Congratulations! You’ve been accepted to your college’s online degree program. Now what?
Knowing what to expect is important, as the learning experience differs from attending the on-campus classes you may have taken elsewhere.
Flexibility + Convenience ≠ Easy
Participating in class anywhere, anytime from any computer or mobile device is an attractive idea, but it requires you to practice self-discipline and time management. Just because something is easy to schedule doesn’t mean it’s easy to do, or that you won’t face some challenging deadlines.
Be prepared to schedule study times, electronically submit your assignments, participate in online discussion boards, collaborate virtually with students, communicate with professors and stay on top of degree requirements.
“You just have to be prepared to just get the work done on your own,” said New England College graduate Nancy Werner. “Because you don’t have someone there saying, ‘OK, you have class between 7 and 8 o’clock and you have to go.’ It doesn’t work that way.”
Success can come down to drive and determination.
“You have to make sure you’re committed. You’ll only be successful at distance learning if you’re committed to investing what it takes to do well,” said NEC graduate Cameron Grant.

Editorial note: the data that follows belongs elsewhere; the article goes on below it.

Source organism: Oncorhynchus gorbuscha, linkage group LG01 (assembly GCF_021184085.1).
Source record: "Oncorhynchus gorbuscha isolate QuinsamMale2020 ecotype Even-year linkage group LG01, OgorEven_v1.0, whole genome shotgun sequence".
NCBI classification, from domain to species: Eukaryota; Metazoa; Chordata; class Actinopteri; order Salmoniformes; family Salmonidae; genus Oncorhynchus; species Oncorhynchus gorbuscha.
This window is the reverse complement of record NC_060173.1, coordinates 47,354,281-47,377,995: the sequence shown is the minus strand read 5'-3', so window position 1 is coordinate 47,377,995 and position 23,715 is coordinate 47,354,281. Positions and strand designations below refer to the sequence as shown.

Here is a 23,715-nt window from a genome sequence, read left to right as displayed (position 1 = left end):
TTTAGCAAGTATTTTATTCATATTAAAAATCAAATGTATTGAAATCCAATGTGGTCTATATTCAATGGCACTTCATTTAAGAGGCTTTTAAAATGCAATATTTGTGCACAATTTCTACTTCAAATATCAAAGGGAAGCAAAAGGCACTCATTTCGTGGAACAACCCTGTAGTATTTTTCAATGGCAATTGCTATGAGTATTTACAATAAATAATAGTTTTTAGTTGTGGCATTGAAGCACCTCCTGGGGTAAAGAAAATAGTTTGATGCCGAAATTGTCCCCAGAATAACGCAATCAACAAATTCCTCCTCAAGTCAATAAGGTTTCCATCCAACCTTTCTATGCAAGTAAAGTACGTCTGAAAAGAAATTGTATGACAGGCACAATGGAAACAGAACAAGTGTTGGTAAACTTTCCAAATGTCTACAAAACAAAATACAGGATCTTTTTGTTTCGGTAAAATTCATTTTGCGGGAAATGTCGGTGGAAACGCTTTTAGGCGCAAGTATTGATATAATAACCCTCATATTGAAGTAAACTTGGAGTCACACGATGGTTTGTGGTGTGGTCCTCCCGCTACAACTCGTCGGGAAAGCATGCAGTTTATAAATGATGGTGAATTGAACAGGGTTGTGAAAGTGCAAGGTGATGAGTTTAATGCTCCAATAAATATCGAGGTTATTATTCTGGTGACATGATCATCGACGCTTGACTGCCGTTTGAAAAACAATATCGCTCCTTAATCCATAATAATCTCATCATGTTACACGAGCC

Online but Never Alone
Some 5.8 million students have taken at least one distance learning course, according to the National Center for Education Statistics. That means, even if you feel isolated at times, you have much in common with other students – including the ones in your classes. Connecting with classmates on social media, using discussion boards or forming online study groups to tackle assignments together can help you make the most of your program. So can reaching out to professors and support staff for help.
Grant found her advisor to be “in tune to my idiosyncrasies as a student. I am very much a type-A personality. I need to have control over my own life at all times, so she was very good about once a class started, getting me enrolled in my next class so I could plan.”
Mike Taberski, NEC’s Dean of Students, encourages students enrolled online or on campus to reach out.
“You may have a life issue happening, or an academic issue happening, and all you need to do is let us know that, and we can reach out to figure out what the best course of action is to get you on the right track and keep you on the right track,” he said.